As I said in a previous post, I think I’m working on a memoir in poetry form. I’m not sure yet; I have to see where this series of poems ends up going.
Here’s one of my new ones. It’s been through Don’s eyes once in a version partway between the two below. I warned him in advance that I didn’t think it was good enough. I was right.
Here’s its original version:
Longing to Let Go
Where to bury you? I look at my dresser
drawer, wood sides dovetailed to hold
a week’s worth of life, the necessaries
laundry takes for granted and eyes
barely see. I could slide memory, a flat
blank envelope under my winter socks, thick cables
to weigh it down, keep it out
of sight, better yet, buy liner, pink chrysanthemums
on thick paper that won’t show
the thinnest bulge so I can forget.
Earth would be better, a dark spade under
a city’s stars, except grass cries when its ripped
and a flower bed will know the hoe. I don’t want
you coming back, stained with more
dirt. I need a building site, the hole
dug, forms laid, waiting for the white chute
of concrete to thunder down and me
a shadow first slipping you under a veil
of fresh earth. But how could I allow
another house to stand on your lies, how could
I allow children to sleep where you
wait. I walk streets, carrying
my knowledge of you in a splitting
head and cannot lay you down.
When I went to edit this, I found I automatically switched it to the second person, which is what I’m now mostly writing in. This voice allows a certain distance, one I am more comfortable with. And it matches a certain distance in myself, an observer stance I have had since my childhood.
Don had told me the language needed more work, more deepening; criticisms I agreed with. I briefly used the wordplay exercise he’d given me to reimagine the beginning of the poem. I cut and rearranged, rephrased the ‘pink chrysanthemums’ to better contrast what it is my narrator is hiding. And I tightened everywhere, so the images I use can sing better.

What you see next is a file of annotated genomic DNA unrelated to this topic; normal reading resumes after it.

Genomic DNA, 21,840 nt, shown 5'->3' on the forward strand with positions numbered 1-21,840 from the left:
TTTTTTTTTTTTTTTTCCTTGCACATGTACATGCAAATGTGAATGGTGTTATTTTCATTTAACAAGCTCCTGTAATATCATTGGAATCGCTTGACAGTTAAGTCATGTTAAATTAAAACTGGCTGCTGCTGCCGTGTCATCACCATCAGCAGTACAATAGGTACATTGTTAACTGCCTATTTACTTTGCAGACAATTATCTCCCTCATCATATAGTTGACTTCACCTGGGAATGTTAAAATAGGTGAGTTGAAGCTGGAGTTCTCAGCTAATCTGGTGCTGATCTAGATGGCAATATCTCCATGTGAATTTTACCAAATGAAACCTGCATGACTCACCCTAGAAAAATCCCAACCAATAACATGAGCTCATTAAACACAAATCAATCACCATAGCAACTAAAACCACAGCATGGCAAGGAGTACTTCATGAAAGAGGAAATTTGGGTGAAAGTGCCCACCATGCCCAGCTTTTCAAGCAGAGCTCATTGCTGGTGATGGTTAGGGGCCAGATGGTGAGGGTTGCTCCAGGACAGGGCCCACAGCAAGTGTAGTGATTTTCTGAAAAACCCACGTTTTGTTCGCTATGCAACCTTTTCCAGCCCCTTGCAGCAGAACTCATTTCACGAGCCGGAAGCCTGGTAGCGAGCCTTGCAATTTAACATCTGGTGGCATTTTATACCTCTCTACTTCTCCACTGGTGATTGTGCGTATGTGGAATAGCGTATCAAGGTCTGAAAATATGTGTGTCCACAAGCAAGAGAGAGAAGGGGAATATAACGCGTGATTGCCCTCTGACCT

I also slipped in a time reference: ‘before the fall’, that I don’t expect some readers to catch. But that’s all right. Finally, I changed the trite ‘splitting head’ to ‘a head of cracking porcelain’, which for me evokes the line ‘things fall apart’ from Yeats’ The Second Coming.
Longing to Let Go
You need a burial place. Search your bedroom as if it were
a flat green space studded with the uprights of rock. A dovetail
joint catches your eye, a drawer holding a week’s worth
of life, what a washing machine knows
by heart and eyes ignore. You could slide memory
as a fat envelope under the thick cables of winter’s
socks. Or better, buy liner, summer’s pattern on a thickness
of paper to hide pain’s bulge. You know earth
would be best, a dark spade under the city’s stars, but grass cries
when it’s cut and a flower bed remembers the hoe’s sharp
edge. You don’t want them coming back, stained with more dirt.
So you search out the dug depth of a building
site, forms laid, waiting for the white chute to thunder
down and you, a shadow slipping them under a veil
before the fall. But how could you allow
another house to stand on their lies, how could you allow
the little ones to sleep where they lie waiting. You can’t.
You walk streets carrying your knowledge in a head
of cracking porcelain and cannot lay it down.
I think this poem will need another revision or two. But it’s getting there.